Dirty Trading Words – Part 1
The late George Carlin used to have a great routine on the hypocrisy of the seven unspeakable dirty words not permitted on radio or television. We all know them and there’s no need to repeat them here. As I’ve had one crappy day today I’ve probably been using all of them several times over – but that’s a different story.
There are however is a list of dirty words I myself have been adding to my trading vocabulary over the years. All of them share a common theme – either they are essentially meaningless or they are aimed at manipulating retail traders into making bad trading decisions. And in that respect what we are dealing with is Neuro Linguistic Programming at its finest. Let’s cover two of them today – actually it’s really just one with a downside variation:
Overbought and it’s bearish cousin oversold.
Every time I hear or read either of those two words my brain lights up and I’m ready to tar and feather the culprit who uttered it. Yes, I have been guilty myself once in a while – here I’ll admit it. But to my defense it’s always been in the context of keeping you guys from picking tops or bottoms, e.g. this tape is overbought by any definition but don’t assume it can’t run even higher. But in the future I’ll make sure to add an appropriate disclaimer as I should not contribute to the propagation of harebrained definitions/concepts.
So what’s so bad about using these two words, you ask? What’s the harm? Because they have absolutely no meaning – that’s why. Just think about it: OVER BOUGHT. What does that mean? Too much has been bought and there are no buyers left? Fine – but if that’s the case when and how do short squeezes happen? That’s right – in so called ‘overbought’ conditions – that’s when. As a matter of fact buying high and selling low is a favorite past time of trend traders and although they are wrong most of the time – when they are right they are very very right and hell hath no fury like a short or long squeeze on steroids.
Just look at the current situation in equities? When exactly do you think the tape here was ‘overbought’? At 1950? At 1970? At 2000? Yes, yes, and yes. So we can derive the following – the word is meaningless as it offers absolutely no value to our trading activities. It’s a cognitive bias with the underlying assumption that buying can not continue just because a lot of buying has preceded it. There are no rules and there is no script as to how tape ‘is supposed to be’ behaving. As a matter of fact markets across the board have a knack for punishing the majority of participants every single day. And usually it’s the ones who share a common belief. Remember one of our prime directives – what everyone knows is not worth knowing.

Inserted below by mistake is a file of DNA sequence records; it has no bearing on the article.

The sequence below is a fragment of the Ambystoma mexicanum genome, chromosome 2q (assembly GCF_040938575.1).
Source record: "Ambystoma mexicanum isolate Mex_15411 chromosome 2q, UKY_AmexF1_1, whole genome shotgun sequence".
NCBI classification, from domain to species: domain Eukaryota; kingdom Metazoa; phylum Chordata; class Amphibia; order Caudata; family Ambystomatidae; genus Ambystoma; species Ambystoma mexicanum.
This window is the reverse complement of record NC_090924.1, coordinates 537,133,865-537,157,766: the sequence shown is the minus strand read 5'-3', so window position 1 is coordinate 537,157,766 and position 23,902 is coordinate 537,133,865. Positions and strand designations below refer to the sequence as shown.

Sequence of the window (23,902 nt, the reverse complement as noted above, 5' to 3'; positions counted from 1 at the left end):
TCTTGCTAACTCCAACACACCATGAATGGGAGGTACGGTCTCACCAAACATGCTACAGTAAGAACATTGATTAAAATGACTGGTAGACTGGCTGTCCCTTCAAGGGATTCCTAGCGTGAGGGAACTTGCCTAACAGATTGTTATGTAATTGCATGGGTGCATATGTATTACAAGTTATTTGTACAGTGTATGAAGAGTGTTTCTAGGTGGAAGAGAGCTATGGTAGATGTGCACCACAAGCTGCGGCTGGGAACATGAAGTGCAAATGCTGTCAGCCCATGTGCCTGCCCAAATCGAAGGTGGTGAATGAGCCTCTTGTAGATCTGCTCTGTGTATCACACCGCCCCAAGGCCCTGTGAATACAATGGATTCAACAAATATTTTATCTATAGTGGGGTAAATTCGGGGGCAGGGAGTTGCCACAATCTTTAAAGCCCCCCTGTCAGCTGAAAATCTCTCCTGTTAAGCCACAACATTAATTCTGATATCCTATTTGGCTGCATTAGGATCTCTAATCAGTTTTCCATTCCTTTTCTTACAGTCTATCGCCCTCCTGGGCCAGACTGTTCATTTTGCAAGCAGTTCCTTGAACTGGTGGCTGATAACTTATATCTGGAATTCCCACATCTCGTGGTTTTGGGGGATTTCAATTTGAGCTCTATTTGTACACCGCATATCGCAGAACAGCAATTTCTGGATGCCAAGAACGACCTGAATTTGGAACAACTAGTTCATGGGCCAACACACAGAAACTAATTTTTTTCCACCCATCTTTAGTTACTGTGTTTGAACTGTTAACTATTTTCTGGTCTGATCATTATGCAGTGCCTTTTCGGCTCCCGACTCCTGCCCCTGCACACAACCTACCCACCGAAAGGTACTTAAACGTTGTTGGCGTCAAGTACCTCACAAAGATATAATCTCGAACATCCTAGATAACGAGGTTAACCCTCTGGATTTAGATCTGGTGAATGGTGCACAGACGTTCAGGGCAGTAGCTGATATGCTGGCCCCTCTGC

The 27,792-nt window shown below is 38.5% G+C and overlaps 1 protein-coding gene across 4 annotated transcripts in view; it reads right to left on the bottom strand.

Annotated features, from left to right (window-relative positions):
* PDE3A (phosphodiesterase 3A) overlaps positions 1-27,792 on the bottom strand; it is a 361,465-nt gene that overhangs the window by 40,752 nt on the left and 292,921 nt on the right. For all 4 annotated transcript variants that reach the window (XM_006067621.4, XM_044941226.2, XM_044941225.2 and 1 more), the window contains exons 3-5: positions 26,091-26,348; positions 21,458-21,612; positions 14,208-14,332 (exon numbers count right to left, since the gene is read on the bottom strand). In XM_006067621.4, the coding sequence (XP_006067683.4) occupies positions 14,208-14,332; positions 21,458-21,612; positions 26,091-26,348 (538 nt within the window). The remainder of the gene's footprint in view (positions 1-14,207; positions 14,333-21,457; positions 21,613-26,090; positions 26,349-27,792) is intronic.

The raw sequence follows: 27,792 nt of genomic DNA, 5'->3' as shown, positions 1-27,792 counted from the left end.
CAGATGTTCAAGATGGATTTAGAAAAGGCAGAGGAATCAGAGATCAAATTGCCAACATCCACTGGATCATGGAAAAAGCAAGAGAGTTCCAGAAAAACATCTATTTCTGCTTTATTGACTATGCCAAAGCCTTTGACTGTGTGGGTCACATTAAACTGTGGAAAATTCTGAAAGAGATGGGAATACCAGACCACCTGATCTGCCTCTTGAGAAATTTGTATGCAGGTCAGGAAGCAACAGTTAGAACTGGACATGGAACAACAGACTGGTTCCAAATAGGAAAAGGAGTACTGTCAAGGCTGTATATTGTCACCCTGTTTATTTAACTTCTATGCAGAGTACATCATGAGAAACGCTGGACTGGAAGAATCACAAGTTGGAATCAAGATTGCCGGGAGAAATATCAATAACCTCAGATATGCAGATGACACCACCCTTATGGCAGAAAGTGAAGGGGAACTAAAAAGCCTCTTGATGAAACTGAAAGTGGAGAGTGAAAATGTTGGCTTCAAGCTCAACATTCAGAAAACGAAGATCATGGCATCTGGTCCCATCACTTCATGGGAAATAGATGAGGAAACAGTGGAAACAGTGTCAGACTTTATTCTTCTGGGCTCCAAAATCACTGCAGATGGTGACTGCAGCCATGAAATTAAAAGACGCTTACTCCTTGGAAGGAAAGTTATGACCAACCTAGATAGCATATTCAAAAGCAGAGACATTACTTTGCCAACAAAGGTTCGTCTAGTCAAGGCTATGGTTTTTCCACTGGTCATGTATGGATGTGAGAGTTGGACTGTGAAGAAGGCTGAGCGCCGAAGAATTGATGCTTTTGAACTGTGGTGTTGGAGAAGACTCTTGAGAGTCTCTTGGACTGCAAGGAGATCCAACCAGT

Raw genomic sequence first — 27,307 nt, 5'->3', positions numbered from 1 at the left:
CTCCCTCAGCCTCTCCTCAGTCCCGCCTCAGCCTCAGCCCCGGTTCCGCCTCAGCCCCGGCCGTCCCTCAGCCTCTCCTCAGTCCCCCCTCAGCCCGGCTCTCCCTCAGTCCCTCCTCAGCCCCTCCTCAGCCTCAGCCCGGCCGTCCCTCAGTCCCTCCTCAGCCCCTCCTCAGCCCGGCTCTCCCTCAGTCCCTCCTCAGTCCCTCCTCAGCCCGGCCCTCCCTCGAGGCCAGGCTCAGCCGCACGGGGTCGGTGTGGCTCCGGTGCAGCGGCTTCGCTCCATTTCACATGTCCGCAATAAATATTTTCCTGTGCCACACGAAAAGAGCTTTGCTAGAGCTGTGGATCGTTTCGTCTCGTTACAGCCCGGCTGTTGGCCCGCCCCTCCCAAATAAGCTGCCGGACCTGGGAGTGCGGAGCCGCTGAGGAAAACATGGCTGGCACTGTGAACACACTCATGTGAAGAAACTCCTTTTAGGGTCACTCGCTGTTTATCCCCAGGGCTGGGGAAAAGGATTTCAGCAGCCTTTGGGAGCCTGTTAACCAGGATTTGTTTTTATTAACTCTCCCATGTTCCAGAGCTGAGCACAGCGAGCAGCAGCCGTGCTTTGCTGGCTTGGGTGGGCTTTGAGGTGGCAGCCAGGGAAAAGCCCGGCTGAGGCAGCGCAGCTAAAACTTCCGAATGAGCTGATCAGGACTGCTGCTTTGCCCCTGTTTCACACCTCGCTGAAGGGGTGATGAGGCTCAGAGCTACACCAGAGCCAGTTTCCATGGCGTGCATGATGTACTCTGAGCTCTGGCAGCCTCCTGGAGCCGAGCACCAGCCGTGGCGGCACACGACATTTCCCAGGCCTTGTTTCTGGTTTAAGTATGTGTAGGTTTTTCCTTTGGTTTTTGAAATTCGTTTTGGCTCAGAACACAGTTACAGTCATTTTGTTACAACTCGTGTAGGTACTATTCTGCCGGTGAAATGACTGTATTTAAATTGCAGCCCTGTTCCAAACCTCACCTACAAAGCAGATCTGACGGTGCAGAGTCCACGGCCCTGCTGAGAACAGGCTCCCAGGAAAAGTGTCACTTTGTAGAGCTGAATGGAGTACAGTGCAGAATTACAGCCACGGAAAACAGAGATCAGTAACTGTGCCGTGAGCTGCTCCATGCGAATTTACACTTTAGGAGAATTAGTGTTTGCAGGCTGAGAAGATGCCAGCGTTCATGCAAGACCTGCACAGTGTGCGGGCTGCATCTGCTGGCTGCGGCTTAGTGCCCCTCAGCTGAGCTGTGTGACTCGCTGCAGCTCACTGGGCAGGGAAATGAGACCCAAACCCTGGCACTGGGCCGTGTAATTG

So why are these two words continue to be used? Because just like any old superstition people have a tendency to believe in things that they have never spent one second investigating. Which is wonderful news for institutional traders as they always need more meat for the grinder – and guess what – you are it. So keep using these words and, despite all evidence to the contrary, keep believing in whatever you are being told about how the financial markets are ‘supposed to’ work. Because actually sitting down and collecting your own statistics would be hard work – and nobody really is interested in that part. I mean banking fortunes by trading the market should be easy right? I can just download some fancy trading app like TOS, open an account, and then let the fortunes flow in!
Moral of the story: Challenge everything you ever hear or read, especially when it comes to trading or making money.
USD/JPY – that hammer is looking pretty nice here and I am willing to enter at today’s highs (which may still change) in tomorrow’s session. Put your stop either below the NLSL or the low of the hammer.
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If you have collected your own list of dirty trading words then please submit them here. I’ll make sure to add them to mine and cover them all over the next few weeks. It should be fun and hopefully it’ll serve to prepare you once (and not if) you come across any of them the next time around.